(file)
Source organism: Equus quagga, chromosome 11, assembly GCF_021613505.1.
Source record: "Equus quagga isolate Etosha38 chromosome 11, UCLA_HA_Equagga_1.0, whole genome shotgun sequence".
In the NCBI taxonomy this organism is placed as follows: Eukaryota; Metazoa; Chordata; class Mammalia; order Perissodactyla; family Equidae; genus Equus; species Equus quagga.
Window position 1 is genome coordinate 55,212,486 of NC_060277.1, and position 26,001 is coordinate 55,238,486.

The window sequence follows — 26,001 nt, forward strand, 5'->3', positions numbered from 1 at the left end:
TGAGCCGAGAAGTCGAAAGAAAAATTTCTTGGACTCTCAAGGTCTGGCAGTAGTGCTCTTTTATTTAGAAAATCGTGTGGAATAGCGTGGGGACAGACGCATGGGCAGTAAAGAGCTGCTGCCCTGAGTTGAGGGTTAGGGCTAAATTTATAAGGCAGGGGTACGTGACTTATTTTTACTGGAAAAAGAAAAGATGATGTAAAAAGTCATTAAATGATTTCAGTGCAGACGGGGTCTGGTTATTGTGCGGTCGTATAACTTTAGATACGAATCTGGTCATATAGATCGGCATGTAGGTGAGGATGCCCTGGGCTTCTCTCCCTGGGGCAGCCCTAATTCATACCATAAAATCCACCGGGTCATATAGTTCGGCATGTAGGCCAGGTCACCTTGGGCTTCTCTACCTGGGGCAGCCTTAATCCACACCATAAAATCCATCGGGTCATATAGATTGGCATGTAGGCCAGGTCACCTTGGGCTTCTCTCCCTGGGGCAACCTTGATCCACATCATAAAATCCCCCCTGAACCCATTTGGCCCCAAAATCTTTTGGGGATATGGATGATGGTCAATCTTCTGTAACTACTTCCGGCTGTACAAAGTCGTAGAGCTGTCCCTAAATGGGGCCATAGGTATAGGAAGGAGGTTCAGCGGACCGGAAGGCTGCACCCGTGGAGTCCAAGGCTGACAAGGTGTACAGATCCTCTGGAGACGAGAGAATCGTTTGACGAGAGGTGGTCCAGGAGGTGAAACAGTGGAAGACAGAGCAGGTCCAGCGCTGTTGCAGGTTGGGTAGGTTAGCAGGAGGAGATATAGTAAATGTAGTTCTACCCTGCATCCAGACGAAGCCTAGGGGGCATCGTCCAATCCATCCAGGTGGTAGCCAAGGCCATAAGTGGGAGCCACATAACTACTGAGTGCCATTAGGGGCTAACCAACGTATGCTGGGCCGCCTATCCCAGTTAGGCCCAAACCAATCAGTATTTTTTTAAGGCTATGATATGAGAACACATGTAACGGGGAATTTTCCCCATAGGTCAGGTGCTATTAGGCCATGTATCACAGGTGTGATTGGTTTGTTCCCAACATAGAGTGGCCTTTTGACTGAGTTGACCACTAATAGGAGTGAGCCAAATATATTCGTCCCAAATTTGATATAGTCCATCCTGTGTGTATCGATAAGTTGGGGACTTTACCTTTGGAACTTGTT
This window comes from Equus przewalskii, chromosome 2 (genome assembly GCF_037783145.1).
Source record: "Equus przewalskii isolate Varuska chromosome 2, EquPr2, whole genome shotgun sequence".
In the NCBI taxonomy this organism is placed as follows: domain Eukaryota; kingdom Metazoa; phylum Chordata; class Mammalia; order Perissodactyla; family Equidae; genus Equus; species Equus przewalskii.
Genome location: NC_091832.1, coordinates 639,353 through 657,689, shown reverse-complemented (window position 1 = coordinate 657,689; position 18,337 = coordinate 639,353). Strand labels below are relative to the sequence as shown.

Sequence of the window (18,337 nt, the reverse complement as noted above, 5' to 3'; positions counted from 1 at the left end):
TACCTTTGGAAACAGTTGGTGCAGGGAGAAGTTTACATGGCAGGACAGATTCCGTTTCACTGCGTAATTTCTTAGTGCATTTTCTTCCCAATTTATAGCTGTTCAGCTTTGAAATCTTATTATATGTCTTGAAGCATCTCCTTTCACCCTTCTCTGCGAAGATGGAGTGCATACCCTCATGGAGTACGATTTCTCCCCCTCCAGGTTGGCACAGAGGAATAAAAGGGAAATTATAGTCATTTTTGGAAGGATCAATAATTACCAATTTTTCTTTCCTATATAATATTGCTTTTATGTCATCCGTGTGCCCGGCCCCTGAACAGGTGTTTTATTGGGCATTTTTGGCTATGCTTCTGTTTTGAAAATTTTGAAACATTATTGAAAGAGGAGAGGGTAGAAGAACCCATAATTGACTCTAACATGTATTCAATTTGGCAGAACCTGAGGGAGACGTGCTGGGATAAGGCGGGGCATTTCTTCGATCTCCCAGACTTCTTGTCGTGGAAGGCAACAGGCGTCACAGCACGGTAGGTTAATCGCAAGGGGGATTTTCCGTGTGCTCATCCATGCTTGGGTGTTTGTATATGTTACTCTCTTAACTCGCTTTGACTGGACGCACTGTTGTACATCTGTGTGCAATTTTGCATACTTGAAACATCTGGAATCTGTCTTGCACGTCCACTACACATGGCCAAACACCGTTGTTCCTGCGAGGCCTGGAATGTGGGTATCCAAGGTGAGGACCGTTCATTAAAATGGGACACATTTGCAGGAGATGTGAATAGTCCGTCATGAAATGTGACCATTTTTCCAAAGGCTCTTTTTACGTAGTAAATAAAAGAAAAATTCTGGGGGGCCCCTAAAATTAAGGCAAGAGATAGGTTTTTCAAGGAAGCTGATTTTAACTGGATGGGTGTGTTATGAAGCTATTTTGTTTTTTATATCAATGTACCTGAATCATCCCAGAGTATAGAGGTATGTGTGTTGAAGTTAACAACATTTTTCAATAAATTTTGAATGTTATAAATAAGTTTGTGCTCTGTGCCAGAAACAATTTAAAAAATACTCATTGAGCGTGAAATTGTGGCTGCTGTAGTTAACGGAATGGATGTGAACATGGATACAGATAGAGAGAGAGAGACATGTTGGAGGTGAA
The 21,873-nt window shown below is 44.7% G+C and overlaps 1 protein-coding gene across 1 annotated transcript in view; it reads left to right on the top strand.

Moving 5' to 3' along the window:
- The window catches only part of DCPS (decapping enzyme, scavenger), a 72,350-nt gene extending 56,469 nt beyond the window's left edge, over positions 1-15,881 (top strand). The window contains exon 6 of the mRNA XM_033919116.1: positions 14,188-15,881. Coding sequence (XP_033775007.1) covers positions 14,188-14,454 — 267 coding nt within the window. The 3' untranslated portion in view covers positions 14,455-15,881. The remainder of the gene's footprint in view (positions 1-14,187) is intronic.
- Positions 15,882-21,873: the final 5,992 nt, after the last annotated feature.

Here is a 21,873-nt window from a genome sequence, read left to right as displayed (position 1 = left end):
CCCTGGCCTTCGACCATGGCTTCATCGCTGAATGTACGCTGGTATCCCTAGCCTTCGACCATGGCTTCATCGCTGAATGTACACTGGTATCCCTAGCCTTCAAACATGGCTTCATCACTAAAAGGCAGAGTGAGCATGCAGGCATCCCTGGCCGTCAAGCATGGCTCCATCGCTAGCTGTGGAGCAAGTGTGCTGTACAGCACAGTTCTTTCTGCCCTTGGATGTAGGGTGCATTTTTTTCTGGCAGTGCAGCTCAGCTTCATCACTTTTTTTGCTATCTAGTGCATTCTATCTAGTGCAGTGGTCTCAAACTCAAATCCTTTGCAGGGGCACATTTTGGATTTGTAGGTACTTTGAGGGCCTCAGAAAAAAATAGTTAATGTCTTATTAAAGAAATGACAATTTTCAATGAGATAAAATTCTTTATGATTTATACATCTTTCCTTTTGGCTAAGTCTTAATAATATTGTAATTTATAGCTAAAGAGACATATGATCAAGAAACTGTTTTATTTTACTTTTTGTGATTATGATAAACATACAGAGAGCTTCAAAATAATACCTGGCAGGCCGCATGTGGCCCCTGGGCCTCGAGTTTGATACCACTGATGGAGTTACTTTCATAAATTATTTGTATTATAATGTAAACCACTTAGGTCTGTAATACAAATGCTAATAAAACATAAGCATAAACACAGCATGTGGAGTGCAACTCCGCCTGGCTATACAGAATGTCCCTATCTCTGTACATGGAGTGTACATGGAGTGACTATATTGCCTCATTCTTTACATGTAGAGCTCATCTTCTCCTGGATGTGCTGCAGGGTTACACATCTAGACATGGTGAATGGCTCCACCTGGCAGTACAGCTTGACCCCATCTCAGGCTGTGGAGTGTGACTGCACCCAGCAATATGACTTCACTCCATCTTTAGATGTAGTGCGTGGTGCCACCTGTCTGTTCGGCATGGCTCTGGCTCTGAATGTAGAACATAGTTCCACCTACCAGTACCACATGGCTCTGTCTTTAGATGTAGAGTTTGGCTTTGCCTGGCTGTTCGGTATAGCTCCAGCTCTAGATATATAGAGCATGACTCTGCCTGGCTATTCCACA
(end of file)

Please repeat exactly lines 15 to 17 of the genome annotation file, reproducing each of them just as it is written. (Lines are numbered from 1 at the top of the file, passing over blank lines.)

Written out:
- The window catches only part of DCPS (decapping enzyme, scavenger), a 72,350-nt gene extending 56,469 nt beyond the window's left edge, over positions 1-15,881 (top strand). The window contains exon 6 of the mRNA XM_033919116.1: positions 14,188-15,881. Coding sequence (XP_033775007.1) covers positions 14,188-14,454 — 267 coding nt within the window. The 3' untranslated portion in view covers positions 14,455-15,881. The remainder of the gene's footprint in view (positions 1-14,187) is intronic.
- Positions 15,882-21,873: the final 5,992 nt, after the last annotated feature.

Here is a 21,873-nt window from a genome sequence, read left to right as displayed (position 1 = left end):